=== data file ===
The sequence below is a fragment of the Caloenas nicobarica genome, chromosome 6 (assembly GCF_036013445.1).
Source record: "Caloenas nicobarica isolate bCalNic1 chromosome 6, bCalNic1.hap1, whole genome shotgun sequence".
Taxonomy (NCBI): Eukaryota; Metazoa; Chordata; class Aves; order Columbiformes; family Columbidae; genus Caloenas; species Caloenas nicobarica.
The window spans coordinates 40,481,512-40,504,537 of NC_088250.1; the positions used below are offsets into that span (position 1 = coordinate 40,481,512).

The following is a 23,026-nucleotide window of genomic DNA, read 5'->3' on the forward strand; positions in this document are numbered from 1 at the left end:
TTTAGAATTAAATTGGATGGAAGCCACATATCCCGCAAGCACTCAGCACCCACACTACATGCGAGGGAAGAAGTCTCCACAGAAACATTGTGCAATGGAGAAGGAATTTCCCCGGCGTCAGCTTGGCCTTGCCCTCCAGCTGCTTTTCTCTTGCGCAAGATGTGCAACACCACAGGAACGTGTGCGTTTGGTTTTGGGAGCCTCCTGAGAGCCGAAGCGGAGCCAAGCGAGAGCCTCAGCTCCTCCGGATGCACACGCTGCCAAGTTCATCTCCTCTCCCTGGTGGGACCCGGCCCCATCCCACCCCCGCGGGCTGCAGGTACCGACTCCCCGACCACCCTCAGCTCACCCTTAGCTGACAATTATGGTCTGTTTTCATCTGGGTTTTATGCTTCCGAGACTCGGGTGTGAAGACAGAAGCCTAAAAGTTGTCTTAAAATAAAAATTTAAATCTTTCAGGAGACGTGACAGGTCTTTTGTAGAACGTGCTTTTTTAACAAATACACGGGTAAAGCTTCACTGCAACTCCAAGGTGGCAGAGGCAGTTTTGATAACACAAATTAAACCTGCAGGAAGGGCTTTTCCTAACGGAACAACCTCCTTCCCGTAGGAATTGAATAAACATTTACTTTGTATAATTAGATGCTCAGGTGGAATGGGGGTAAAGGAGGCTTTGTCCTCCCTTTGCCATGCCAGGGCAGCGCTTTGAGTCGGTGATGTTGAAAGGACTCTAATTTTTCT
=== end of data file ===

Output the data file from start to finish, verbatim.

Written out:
The sequence below is a fragment of the Caloenas nicobarica genome, chromosome 6 (assembly GCF_036013445.1).
Source record: "Caloenas nicobarica isolate bCalNic1 chromosome 6, bCalNic1.hap1, whole genome shotgun sequence".
Taxonomy (NCBI): Eukaryota; Metazoa; Chordata; class Aves; order Columbiformes; family Columbidae; genus Caloenas; species Caloenas nicobarica.
The window spans coordinates 40,481,512-40,504,537 of NC_088250.1; the positions used below are offsets into that span (position 1 = coordinate 40,481,512).

The following is a 23,026-nucleotide window of genomic DNA, read 5'->3' on the forward strand; positions in this document are numbered from 1 at the left end:
TTTAGAATTAAATTGGATGGAAGCCACATATCCCGCAAGCACTCAGCACCCACACTACATGCGAGGGAAGAAGTCTCCACAGAAACATTGTGCAATGGAGAAGGAATTTCCCCGGCGTCAGCTTGGCCTTGCCCTCCAGCTGCTTTTCTCTTGCGCAAGATGTGCAACACCACAGGAACGTGTGCGTTTGGTTTTGGGAGCCTCCTGAGAGCCGAAGCGGAGCCAAGCGAGAGCCTCAGCTCCTCCGGATGCACACGCTGCCAAGTTCATCTCCTCTCCCTGGTGGGACCCGGCCCCATCCCACCCCCGCGGGCTGCAGGTACCGACTCCCCGACCACCCTCAGCTCACCCTTAGCTGACAATTATGGTCTGTTTTCATCTGGGTTTTATGCTTCCGAGACTCGGGTGTGAAGACAGAAGCCTAAAAGTTGTCTTAAAATAAAAATTTAAATCTTTCAGGAGACGTGACAGGTCTTTTGTAGAACGTGCTTTTTTAACAAATACACGGGTAAAGCTTCACTGCAACTCCAAGGTGGCAGAGGCAGTTTTGATAACACAAATTAAACCTGCAGGAAGGGCTTTTCCTAACGGAACAACCTCCTTCCCGTAGGAATTGAATAAACATTTACTTTGTATAATTAGATGCTCAGGTGGAATGGGGGTAAAGGAGGCTTTGTCCTCCCTTTGCCATGCCAGGGCAGCGCTTTGAGTCGGTGATGTTGAAAGGACTCTAATTTTTCT